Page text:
Everything you want to know about NY’s plastic bag ban

Single-Use Plastic Bags Will be Banned Starting March 1; Why It Might Be Tougher for Men

Posted on February 18, 2020 at 10:20 am by Carol Tannenhauser, West Side Rag

Plastic bags at Fairway.

By Lisa Kava

If you don’t own reusable shopping bags, now is the time to invest in some. You may also want to stockpile your favorite take-out plastic bags.

Starting March 1, stores in New York State will be banned from giving single-use plastic bags to customers at checkout as the New York State Bag Waste Reduction Law goes into effect.

Shoppers will need to either bring their own reusable bags or expect to pay 5 cents or more for each paper bag they receive at checkout. The ban includes grocery stores, food establishments, and other New York businesses.

The purpose of the law is to protect the environment and wildlife, and to cut down on waste. “New Yorkers use an estimated 23 billion plastic bags annually — each for about 12 minutes — and approximately 85% of this staggering total ends up in our landfills, recycling machines, waterways, and streets,” a spokesperson from the NYS Department of Environmental Conservation (DEC) wrote to WSR.

Certain bags are exempt from the law, including bags used by pharmacies to carry prescription drugs, produce bags for bulk items such as fruits and vegetables, and dry cleaner garment bags. For a complete list of exemptions, click here.

Stores will continue to sell packages of plastic bags, such as garbage bags, ziploc bags, baggies and bags for cleaning up after dogs, according to the DEC spokesperson.

The 5-cent fee on paper bags at checkout will go to the NYS Department of Tax and Finance, he explained. He added that NYC is one of three regions in the state adopting the “paper bag carry out reduction fee” (the 5-cent charge.) Individual stores may choose to charge more than 5 cents to make a profit. DEC strongly encourages all New Yorkers to #BYOBagNY — Bring Your Own Bag.

The new law won’t affect Trader Joe’s or Whole Foods, as both were ahead of the game. Trader Joe’s stopped giving plastic bags to customers on checkout in 2019, Whole Foods stopped in 2008.

Women.

How are other establishments on the Upper West Side preparing? WSR spoke to merchants and shoppers.

“We have been working with our bag supplier on developing reusable shopping bags that will be reasonably priced,” said Scott Goldshine, General Manager of Zabar’s & Co., Inc. “Hopefully that will encourage customers to carry the bags with them to use frequently, which will cut down the use of all other bags as well. It will be very interesting to see how the law will be enforced and I’m sure it will take a while to get used to.”

At Fairway’s 74th and Broadway location, a manager told us the store has always sold reusable bags. He expects those sales will increase and believes most New Yorkers will know to bring their own bags starting March 1. Employees at the Broadway store are “waiting for further instructions from Fairway’s corporate office,” the manager said.

Kenny Wolk, owner of Park West Pharmacy on Columbus Avenue at 82nd Street, applauds the law’s objective but recognizes people will need to adjust. “Today it was raining,” he said in an interview. “A customer came in and bought a handful of things. I gave him a large plastic bag. He was so grateful saying that the rain would have ruined a paper bag.”

“This new law might be more of an adjustment for men,” Wolk added. “Women often come into the store carrying reusable bags. Last week a woman pulled a beautiful reusable bag out of her purse. But many men do not carry a purse so might not be in the habit of carrying reusable bags.”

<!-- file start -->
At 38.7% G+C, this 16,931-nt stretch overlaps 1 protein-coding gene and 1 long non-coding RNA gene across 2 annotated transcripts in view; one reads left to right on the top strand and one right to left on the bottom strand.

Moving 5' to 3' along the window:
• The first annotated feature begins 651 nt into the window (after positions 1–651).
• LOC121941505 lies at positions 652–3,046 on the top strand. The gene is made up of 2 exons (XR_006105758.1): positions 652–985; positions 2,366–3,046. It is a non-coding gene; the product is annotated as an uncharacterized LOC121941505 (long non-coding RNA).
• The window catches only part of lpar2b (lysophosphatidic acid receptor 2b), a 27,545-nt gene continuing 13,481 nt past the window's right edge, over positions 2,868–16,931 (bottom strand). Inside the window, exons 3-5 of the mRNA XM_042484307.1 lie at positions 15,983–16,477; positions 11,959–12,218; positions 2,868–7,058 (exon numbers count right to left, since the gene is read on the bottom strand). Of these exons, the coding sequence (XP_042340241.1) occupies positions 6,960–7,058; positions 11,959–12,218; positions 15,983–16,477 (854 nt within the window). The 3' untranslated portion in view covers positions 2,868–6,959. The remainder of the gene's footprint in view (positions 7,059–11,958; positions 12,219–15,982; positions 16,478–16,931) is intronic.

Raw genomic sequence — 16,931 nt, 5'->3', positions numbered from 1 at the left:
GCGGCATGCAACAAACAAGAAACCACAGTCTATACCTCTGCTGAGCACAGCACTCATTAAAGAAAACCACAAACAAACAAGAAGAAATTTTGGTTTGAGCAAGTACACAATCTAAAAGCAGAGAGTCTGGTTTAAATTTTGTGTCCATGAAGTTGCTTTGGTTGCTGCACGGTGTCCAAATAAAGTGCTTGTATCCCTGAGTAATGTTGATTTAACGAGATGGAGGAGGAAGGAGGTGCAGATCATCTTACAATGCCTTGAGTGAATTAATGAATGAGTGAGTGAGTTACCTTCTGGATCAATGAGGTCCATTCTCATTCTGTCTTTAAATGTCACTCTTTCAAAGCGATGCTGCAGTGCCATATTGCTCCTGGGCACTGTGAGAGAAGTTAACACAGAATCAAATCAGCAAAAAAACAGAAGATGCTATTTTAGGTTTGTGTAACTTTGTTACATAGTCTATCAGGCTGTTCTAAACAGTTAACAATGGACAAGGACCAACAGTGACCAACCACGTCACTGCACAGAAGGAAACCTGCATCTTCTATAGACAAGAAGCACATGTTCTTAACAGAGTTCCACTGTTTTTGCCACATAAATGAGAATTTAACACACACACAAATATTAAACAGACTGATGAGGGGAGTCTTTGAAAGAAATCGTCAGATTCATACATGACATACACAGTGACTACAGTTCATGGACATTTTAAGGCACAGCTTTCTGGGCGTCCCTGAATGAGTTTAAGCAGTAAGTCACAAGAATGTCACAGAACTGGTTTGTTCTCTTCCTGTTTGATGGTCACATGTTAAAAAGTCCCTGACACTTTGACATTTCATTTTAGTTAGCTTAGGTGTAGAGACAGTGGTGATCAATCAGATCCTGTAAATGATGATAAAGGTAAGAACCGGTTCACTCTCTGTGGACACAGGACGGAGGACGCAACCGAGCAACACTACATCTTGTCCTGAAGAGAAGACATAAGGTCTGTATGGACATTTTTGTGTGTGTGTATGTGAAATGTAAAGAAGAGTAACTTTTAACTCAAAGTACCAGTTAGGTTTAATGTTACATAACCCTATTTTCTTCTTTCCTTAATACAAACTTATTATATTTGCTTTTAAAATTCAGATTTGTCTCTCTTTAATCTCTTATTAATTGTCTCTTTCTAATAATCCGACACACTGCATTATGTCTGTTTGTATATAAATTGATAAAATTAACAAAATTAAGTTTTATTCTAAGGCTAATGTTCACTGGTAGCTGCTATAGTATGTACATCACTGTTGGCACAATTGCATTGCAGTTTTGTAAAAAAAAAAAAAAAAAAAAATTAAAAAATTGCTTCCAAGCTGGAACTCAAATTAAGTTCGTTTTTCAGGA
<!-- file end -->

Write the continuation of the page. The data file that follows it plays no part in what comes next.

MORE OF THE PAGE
We asked shopper and neighborhood resident Steve Martin if he agrees. “Normally, I know if I am going shopping, so taking a bag with me would not be a big deal. But I agree that generally it could be a little more inconvenient for men.”

Men may have a tougher adjustment.

How do other Upper West Siders feel about the upcoming change?

Some are enthusiastic and have already made lifestyle changes. “I love the efforts being made by retailers and consumers to use sustainable and recyclable products. This is a big win for environmental protection,” said Christine Simmons. “I carry a bag to and from work daily and store reusable bags for my groceries so I’m never caught without or have to resort to using plastic bags.”

Others are cynical. “I like this new law but think that unfortunately we will find other ways to carry our groceries that will continue adding to our landfill. Some may use heavier plastic bags which will inevitably end up in landfill and will take even longer to break down,” said Tessie Nedelman.

And others who support the law wonder about potential disadvantages. “I am concerned about excessive single-use plastic, so more than happy to carry reusable bags for shopping. I will probably keep a few of those thin nylon bags in my purse,” said Katherine Weber. “However, I have always been an obsessive saver of plastic shopping bags and reuse them for dog poop bags and cat litter waste. So in my case (and I’m sure I’m not the only one) it does feel a bit ironic that now I might have to purchase new plastic baggies for this purpose.”

Like it or not, a big change for all is just around the corner. Hopefully, in time, we will improve the environment as a result. And, eventually, “Bring Your Own Bag” may be just another part of our daily existence.

For more details on the Bag Waste Reduction Law, check out the state’s website here.

The New York City Department of Sanitation is giving out free reusable bags. For information click here.

These FAQs relate only to requirements under the state ECL and proposed Part 351 draft regulations, and are not to any applicable Tax, State Finance or Agriculture and Markets laws.

What is the Plastic Bag Waste Reduction Law?

Article 27 of the Environmental Conservation Law (ECL) has been amended to create a new Title 28 for the New York State Bag Waste Reduction Act. The law takes effect March 1, 2020 and prohibits the distribution of plastic carryout bags by retailers in New York state.

Which retailers are no longer allowed to provide plastic bags?

Any person required to collect tax will no longer be able to provide plastic carryout bags, as defined in Title 28 of the ECL, to their customers.